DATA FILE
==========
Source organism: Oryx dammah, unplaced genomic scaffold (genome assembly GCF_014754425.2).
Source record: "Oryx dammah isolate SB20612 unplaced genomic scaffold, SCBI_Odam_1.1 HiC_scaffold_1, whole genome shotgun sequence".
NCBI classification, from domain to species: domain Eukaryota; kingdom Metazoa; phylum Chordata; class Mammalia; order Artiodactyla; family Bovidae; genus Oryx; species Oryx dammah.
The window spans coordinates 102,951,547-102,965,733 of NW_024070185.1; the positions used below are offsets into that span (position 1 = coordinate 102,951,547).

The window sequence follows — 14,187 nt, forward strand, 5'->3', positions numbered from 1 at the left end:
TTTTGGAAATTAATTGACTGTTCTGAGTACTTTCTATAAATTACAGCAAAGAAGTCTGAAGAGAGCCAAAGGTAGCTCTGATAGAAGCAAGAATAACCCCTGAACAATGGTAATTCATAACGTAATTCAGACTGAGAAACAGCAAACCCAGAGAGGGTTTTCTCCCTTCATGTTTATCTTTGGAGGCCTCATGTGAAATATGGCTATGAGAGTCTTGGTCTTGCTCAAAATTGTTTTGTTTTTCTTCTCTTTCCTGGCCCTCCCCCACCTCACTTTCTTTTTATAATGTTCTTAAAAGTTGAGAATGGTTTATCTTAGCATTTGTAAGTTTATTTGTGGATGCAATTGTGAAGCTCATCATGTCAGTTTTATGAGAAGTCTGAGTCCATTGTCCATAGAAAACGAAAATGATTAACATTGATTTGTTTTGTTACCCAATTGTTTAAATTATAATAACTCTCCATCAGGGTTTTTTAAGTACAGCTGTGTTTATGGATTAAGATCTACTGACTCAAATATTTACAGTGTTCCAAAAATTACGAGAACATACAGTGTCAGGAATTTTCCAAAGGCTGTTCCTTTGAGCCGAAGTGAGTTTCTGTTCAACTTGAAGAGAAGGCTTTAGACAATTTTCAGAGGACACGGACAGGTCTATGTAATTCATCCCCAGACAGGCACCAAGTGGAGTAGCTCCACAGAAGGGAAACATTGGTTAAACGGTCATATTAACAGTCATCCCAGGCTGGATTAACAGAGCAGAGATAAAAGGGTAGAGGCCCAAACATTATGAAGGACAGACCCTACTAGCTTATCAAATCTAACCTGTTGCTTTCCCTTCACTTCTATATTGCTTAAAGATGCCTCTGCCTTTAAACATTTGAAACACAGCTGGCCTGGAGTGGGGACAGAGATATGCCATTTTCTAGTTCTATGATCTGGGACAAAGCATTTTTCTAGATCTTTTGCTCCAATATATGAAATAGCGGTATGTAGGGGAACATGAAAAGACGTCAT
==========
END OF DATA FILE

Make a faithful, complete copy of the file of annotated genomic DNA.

Source organism: Oryx dammah, unplaced genomic scaffold (genome assembly GCF_014754425.2).
Source record: "Oryx dammah isolate SB20612 unplaced genomic scaffold, SCBI_Odam_1.1 HiC_scaffold_1, whole genome shotgun sequence".
NCBI classification, from domain to species: domain Eukaryota; kingdom Metazoa; phylum Chordata; class Mammalia; order Artiodactyla; family Bovidae; genus Oryx; species Oryx dammah.
The window spans coordinates 102,951,547-102,965,733 of NW_024070185.1; the positions used below are offsets into that span (position 1 = coordinate 102,951,547).

The window sequence follows — 14,187 nt, forward strand, 5'->3', positions numbered from 1 at the left end:
TTTTGGAAATTAATTGACTGTTCTGAGTACTTTCTATAAATTACAGCAAAGAAGTCTGAAGAGAGCCAAAGGTAGCTCTGATAGAAGCAAGAATAACCCCTGAACAATGGTAATTCATAACGTAATTCAGACTGAGAAACAGCAAACCCAGAGAGGGTTTTCTCCCTTCATGTTTATCTTTGGAGGCCTCATGTGAAATATGGCTATGAGAGTCTTGGTCTTGCTCAAAATTGTTTTGTTTTTCTTCTCTTTCCTGGCCCTCCCCCACCTCACTTTCTTTTTATAATGTTCTTAAAAGTTGAGAATGGTTTATCTTAGCATTTGTAAGTTTATTTGTGGATGCAATTGTGAAGCTCATCATGTCAGTTTTATGAGAAGTCTGAGTCCATTGTCCATAGAAAACGAAAATGATTAACATTGATTTGTTTTGTTACCCAATTGTTTAAATTATAATAACTCTCCATCAGGGTTTTTTAAGTACAGCTGTGTTTATGGATTAAGATCTACTGACTCAAATATTTACAGTGTTCCAAAAATTACGAGAACATACAGTGTCAGGAATTTTCCAAAGGCTGTTCCTTTGAGCCGAAGTGAGTTTCTGTTCAACTTGAAGAGAAGGCTTTAGACAATTTTCAGAGGACACGGACAGGTCTATGTAATTCATCCCCAGACAGGCACCAAGTGGAGTAGCTCCACAGAAGGGAAACATTGGTTAAACGGTCATATTAACAGTCATCCCAGGCTGGATTAACAGAGCAGAGATAAAAGGGTAGAGGCCCAAACATTATGAAGGACAGACCCTACTAGCTTATCAAATCTAACCTGTTGCTTTCCCTTCACTTCTATATTGCTTAAAGATGCCTCTGCCTTTAAACATTTGAAACACAGCTGGCCTGGAGTGGGGACAGAGATATGCCATTTTCTAGTTCTATGATCTGGGACAAAGCATTTTTCTAGATCTTTTGCTCCAATATATGAAATAGCGGTATGTAGGGGAACATGAAAAGACGTCAT